She’d seen guns once before, in a vision given to her by the Ana and Aba. It had been imperial soldiers then, clunky with unfamiliarity and hands more accustomed to crossbows. They were a new thing, even in the Below. is gun was smaller than those, more elegant, its dark wood handle inlaid with shiny bits of mother-of-pearl, and its user held it with cool certainty. He did something with a finger and a bit of metal clicked. Vrea followed the sound with her gaze— An explosion. Small but garish. She smelled burned steel and sulfur and sparkstone. at was to be expected. What was not was where the bullet went.

e seal of the gate should have kept all matter that belonged to the Below in the Below. e bullet from the gun should have shot out over the open water of their lake before slicing into its cold, swallowing depths. Instead, the bullet flew, fleet and dispassionate through the gate, into the Inbetween, and past Jin’s ear. Vrea’s body was miles away, safe in the sanctum. Even so, she felt her heart stop. Shen and Jin reached instinctively for their swords. “Wait! Don’t . !” she began, but it was too late. They released her hands. ey were gone before the warning even left her mouth, yanked back to the sanctum.

She felt the tug herself, but managed to hold on. Her grasp was weak, though, without the amplifying support of her brothers; she would be drawn back soon enough. Hang on, she told herself. Just a while longer. You have to figure out what just happened— “It worked!” screamed the young man in the Below. He was still holding the gun. “Did you see?” For a moment she thought he was mad, that he was speaking to himself. But then another man emerged out of the fog behind him. He was much older, slight. His head was shorn, just like hers.

A monk, then, though the dun brown of his robes did not resemble any order with which she was familiar. “I told you this was the gate, ” the possible monk said mildly. “Never mind that, ” the young man said, grinning. He had a beautiful smile, with straight, oddly even teeth. They looked like porcelain. “I can’t believe the bullet is passing through.” “Using that northern sparkstone from the mountains makes all the difference, ” the older man told him. “It’s just as I theorized. ere’s magic left in these mountains, even down here. Loose, in the water, in the rocks.

It seeks its source. And where it goes, we will follow.” e young man lifted the gun and shot again. e bullet flew past Vrea. She heard it skitter against the rocks behind her. “And where do you suppose it’s going?” the young man asked. He stepped closer to the gate, as though hoping to catch a glimpse. “What do you suppose is over there, on the other side?” he asked. “Power, ” said the monk, stepping in close behind him. “True power.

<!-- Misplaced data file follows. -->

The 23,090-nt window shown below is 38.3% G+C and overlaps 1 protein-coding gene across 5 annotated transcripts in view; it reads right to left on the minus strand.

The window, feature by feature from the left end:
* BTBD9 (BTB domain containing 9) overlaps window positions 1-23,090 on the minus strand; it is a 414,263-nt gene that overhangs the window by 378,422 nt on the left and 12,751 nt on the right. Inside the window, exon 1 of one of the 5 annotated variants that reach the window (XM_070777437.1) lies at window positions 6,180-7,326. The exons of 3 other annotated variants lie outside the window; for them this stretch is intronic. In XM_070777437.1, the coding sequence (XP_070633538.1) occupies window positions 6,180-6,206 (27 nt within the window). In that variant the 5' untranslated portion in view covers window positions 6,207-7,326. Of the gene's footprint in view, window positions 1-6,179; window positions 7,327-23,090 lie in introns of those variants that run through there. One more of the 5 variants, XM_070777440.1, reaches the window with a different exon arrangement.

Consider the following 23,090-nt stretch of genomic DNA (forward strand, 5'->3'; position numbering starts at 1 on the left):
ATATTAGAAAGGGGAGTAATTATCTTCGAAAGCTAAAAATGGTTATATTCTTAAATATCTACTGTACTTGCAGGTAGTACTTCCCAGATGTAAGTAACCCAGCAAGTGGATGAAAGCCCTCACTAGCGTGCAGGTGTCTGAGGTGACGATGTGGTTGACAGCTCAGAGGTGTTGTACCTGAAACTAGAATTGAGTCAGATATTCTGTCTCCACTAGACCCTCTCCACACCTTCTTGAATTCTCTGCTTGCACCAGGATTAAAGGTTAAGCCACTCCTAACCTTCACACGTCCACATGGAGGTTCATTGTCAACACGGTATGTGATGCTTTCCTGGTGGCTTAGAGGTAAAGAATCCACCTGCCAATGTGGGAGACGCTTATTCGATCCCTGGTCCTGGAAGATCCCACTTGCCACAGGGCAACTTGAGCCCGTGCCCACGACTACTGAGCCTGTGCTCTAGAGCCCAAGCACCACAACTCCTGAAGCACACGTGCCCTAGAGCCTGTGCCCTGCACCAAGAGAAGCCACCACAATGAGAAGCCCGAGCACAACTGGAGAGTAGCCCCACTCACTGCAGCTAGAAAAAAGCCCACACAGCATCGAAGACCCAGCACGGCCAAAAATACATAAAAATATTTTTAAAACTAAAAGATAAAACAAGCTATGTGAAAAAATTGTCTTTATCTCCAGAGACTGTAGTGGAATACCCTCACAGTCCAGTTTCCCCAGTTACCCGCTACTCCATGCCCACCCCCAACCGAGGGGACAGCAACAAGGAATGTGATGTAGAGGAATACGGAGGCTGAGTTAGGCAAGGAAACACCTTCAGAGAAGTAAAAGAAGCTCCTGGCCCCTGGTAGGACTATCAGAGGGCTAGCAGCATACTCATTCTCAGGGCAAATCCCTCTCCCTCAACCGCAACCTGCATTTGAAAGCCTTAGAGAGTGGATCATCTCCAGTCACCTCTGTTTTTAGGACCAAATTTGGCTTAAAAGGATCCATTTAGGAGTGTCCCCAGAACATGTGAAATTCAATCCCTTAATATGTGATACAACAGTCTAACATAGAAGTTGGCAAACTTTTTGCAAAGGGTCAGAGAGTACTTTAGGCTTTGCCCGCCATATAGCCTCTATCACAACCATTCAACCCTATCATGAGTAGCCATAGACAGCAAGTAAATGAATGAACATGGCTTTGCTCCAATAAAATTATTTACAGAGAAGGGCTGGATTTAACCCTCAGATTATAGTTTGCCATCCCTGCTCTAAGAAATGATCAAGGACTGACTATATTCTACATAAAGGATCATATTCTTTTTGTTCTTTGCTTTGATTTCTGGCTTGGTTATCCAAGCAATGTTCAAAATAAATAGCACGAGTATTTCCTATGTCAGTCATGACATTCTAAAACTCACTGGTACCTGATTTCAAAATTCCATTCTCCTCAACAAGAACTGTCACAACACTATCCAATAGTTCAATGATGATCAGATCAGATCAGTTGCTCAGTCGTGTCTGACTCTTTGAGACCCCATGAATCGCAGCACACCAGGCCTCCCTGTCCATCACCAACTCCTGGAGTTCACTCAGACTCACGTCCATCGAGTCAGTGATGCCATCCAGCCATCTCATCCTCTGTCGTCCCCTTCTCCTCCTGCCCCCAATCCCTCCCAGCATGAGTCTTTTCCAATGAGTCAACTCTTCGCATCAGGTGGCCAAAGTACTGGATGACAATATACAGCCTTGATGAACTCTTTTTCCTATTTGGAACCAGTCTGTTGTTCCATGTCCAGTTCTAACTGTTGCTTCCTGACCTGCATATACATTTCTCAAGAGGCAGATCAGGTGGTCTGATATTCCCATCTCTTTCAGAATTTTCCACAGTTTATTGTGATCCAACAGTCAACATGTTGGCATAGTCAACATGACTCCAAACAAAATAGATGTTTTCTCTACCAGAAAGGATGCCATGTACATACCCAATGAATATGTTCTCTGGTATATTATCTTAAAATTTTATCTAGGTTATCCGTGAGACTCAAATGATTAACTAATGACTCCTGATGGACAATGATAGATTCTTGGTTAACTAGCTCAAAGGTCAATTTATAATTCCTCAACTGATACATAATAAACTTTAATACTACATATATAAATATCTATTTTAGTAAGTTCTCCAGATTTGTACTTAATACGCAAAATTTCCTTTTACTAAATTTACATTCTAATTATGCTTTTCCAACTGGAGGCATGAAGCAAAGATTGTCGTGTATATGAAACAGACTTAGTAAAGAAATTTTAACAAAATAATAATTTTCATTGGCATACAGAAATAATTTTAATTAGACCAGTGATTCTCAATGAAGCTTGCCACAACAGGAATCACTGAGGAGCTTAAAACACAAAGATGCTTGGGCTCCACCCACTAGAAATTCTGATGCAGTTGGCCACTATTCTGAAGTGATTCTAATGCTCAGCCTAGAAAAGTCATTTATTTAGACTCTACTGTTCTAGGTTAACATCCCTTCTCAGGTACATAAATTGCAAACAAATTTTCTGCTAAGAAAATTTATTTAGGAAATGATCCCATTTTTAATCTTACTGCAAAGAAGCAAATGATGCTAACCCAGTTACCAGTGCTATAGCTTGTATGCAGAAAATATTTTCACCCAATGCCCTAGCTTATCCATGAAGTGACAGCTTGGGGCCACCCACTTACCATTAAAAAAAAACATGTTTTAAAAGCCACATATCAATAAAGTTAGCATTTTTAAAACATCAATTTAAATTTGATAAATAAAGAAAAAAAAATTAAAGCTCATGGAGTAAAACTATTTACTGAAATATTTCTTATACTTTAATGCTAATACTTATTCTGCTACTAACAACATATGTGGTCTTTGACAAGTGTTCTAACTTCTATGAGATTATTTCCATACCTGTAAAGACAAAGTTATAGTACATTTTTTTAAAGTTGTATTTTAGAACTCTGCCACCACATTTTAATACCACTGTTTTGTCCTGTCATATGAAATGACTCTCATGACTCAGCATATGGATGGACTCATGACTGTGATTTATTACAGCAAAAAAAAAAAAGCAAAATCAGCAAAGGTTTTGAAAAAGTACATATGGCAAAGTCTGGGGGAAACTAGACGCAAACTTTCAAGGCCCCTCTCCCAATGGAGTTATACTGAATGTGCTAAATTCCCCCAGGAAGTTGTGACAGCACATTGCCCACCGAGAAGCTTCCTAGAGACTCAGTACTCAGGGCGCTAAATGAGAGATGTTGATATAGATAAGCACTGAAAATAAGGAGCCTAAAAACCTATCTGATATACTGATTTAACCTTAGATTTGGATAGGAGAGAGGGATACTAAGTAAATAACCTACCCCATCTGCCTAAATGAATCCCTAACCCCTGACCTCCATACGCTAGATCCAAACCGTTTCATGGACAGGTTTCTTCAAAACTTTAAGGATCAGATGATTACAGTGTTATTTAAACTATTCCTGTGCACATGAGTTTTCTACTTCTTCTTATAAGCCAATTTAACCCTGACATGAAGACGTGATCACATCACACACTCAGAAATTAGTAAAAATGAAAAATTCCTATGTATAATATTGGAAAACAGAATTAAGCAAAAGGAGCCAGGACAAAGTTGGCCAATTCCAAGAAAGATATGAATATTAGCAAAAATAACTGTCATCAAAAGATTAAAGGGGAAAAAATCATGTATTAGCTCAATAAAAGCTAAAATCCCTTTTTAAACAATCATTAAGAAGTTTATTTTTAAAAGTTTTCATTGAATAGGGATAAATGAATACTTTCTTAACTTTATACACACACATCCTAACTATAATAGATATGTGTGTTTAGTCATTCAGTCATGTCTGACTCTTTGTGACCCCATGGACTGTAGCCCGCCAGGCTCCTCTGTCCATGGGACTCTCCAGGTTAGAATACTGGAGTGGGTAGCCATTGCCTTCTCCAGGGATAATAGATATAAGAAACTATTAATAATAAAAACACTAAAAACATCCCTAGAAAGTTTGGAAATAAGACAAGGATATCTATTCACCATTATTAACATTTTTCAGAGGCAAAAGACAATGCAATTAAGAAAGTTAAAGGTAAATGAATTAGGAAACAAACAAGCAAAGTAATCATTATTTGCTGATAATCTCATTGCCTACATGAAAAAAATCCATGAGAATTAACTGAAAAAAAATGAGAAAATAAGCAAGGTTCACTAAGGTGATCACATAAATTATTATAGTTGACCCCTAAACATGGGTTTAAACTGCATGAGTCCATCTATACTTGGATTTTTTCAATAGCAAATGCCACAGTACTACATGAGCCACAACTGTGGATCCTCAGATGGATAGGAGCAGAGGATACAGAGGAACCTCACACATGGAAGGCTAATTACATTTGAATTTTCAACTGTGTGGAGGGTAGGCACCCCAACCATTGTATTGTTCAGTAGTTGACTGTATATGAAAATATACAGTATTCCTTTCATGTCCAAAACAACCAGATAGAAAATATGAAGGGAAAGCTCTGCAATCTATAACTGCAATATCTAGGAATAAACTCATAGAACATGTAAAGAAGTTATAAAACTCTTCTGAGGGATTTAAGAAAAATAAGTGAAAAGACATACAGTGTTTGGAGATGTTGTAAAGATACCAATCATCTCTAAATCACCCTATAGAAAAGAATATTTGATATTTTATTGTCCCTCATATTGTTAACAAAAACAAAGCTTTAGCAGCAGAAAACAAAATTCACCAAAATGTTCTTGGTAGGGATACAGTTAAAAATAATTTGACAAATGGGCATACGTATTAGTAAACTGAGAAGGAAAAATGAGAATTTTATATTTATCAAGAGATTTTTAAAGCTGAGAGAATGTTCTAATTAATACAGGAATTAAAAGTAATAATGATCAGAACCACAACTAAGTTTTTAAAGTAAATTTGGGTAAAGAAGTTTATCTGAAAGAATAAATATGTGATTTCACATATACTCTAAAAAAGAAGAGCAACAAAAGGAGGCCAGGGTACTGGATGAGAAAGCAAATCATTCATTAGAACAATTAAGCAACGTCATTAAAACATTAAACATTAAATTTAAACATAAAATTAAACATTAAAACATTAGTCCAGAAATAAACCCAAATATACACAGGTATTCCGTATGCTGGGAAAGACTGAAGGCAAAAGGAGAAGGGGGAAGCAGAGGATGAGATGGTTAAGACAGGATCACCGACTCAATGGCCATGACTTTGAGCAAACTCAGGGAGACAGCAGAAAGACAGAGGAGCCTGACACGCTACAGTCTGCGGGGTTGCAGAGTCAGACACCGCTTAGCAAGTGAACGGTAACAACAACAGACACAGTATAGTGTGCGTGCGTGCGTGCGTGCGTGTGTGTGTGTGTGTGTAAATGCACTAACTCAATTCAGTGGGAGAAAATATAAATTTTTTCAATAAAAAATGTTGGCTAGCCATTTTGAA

” “Next time, we need to try the cannon.” “We need more than a cannon. We need an army.” “In that case, ” the young man raised the gun again and aimed, “it is time I write to my aunt.” He shot. is time as the bullet flew by her, Vrea felt it. ere was something familiar in its core—some entrenched thread of feral magic. She reached out her energy and felt it tug at her currents, at the fibers of the spells wound about the gate. She looked up at the two men gazing through at her, oblivious to her presence. Only not.

e older one, the monk, looked at her, and for a moment, as she shook loose the reverberations of the strange bullet, he saw her. ere was comprehension on his face, and wonder, edged with hunger, avarice, jealousy. Want. Almost lustful. He saw her, and he knew what she was. She was reciting the spells of protection before it even occurred to her to act, swaddling the gate back up under spools of gathered magic. She tore it from the air, from the stones beneath her feet so quickly it sparked and smoked as she bound it. e faces of the two men warped and paled, then disappeared behind the shroud she wove. It took the last of her energy. She heaved out a final spell and collapsed onto the ground, felt the vague cold of the lake-smoothed stones beneath her.

“Vrea!” She opened her eyes. Shen was gazing down at her. For a moment he looked so aged, she thought he had adopted Jin’s slippery failing, his inability to stay in the moment, in his true body. But, no. It was merely concern that made his face so weary and drawn. “Are you all right?” Jin was on the floor beside her. “What happened?” Shen demanded, seizing her hands in his. “Who was the man with the gun?” She stood on shaking legs. Her body felt sullen and heavy and foreign, the way it always did after a sending. Warmth fell across her face and she looked up at the small windows at the top of the temple walls.

Each had become a muted square of cool gray light. e sun was starting to rise. Morning in the Inbetween. “What was it?” Shen pressed. “What did you see?” “Something new, ” she rasped. “And it saw me.”

.